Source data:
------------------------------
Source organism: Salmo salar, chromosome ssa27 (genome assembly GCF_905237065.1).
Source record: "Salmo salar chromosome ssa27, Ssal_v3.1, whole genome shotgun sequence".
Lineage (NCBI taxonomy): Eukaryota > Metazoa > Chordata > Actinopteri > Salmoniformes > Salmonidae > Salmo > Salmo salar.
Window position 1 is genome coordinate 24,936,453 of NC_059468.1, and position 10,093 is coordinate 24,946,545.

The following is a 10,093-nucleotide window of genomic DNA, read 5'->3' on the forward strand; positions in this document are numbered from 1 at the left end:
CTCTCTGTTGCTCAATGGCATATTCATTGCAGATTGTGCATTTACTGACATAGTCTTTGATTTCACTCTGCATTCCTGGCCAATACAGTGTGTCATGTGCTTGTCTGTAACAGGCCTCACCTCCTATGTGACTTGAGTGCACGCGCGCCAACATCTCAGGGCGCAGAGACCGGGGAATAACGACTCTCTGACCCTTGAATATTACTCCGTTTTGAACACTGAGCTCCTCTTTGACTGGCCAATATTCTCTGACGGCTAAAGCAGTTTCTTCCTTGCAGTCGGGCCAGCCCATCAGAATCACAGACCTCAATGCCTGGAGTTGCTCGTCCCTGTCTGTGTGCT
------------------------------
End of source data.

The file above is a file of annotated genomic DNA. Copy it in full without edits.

Source organism: Salmo salar, chromosome ssa27 (genome assembly GCF_905237065.1).
Source record: "Salmo salar chromosome ssa27, Ssal_v3.1, whole genome shotgun sequence".
Lineage (NCBI taxonomy): Eukaryota > Metazoa > Chordata > Actinopteri > Salmoniformes > Salmonidae > Salmo > Salmo salar.
Window position 1 is genome coordinate 24,936,453 of NC_059468.1, and position 10,093 is coordinate 24,946,545.

The following is a 10,093-nucleotide window of genomic DNA, read 5'->3' on the forward strand; positions in this document are numbered from 1 at the left end:
CTCTCTGTTGCTCAATGGCATATTCATTGCAGATTGTGCATTTACTGACATAGTCTTTGATTTCACTCTGCATTCCTGGCCAATACAGTGTGTCATGTGCTTGTCTGTAACAGGCCTCACCTCCTATGTGACTTGAGTGCACGCGCGCCAACATCTCAGGGCGCAGAGACCGGGGAATAACGACTCTCTGACCCTTGAATATTACTCCGTTTTGAACACTGAGCTCCTCTTTGACTGGCCAATATTCTCTGACGGCTAAAGCAGTTTCTTCCTTGCAGTCGGGCCAGCCCATCAGAATCACAGACCTCAATGCCTGGAGTTGCTCGTCCCTGTCTGTGTGCT